Falling is a serious issue for older adults’ health and safety. One in four people over age 65 fall each year, causing more than three million emergency room visits and injuries ranging from head trauma to fractures. To make matters worse, many falls go unreported because seniors are embarrassed or afraid they might lose their independence.
It’s important for seniors, caregivers, and doctors to communicate about fall risk, and identify ways to reduce that risk. To keep older adults safe and independent, look out for these warning signs:
- Difficulty seeing. Dim lighting can increase fall risk. Make sure lights in the home are bright enough, especially for seniors who may already have eye health problems. Regular eye exams are important to catch vision problems early, which can prevent falls later.
- Tripping hazards. Organize the home to make sure there are no cluttered spaces, loose rugs, electrical cords, or furniture in the middle of the room. Taking these steps to clear away obstacles that may cause a senior to trip can significantly lower risk of a fall.
- Lack of supportive devices in the home. Consider installing grab bars, hand rails, and other support infrastructure around the house to help seniors stay independent. However, make sure older adults know how to use assistive devices correctly, or these tools could actually increase a senior’s chance of falling.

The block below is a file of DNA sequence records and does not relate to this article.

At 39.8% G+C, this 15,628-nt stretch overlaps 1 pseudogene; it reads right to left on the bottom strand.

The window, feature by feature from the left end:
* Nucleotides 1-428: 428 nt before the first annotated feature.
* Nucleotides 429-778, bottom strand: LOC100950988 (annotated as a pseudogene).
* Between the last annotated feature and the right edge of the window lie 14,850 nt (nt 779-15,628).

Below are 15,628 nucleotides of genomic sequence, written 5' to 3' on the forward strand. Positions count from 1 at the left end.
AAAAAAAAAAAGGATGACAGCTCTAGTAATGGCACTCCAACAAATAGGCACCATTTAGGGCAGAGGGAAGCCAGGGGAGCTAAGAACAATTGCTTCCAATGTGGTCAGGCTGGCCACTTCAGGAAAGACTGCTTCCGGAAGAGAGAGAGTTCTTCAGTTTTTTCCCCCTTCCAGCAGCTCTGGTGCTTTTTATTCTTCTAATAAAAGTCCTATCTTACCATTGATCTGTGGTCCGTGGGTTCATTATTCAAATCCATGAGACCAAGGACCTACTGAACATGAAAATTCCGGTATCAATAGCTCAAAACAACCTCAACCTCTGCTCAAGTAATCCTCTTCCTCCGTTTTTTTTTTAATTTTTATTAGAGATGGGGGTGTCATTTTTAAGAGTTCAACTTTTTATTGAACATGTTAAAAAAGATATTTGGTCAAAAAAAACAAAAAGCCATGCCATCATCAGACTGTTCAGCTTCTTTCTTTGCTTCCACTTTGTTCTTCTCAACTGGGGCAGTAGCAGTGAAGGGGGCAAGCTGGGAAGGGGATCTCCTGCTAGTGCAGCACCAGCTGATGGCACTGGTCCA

- Too many prescription medications. Studies have shown that people who take more than five medications at a time are 22 percent more likely to fall. Ask your loved one’s doctor about all prescribed medications and potential side-effects, like dizziness, confusion, and weakness.
- Chronic health conditions. Certain health conditions may cause falls, including Parkinson’s disease, neuropathy, incontinence, stroke, and arthritis. If you or your loved one has or more of these conditions, consult a doctor for advice on how to take special precautions against falling.
- Frailty and low physical activity. Frailty is a major cause of falls for older adults. The good news is that exercise can help. In fact, clinical exercise at InnovAge PACE centers has been shown to improve participants’ mobility, balance, and overall health over time.
programs can also help prevent falls with a team of doctors, physical therapists, social workers, and other specialists who work together to assess a senior’s risk and create a personalized care plan to maintain their health and independence.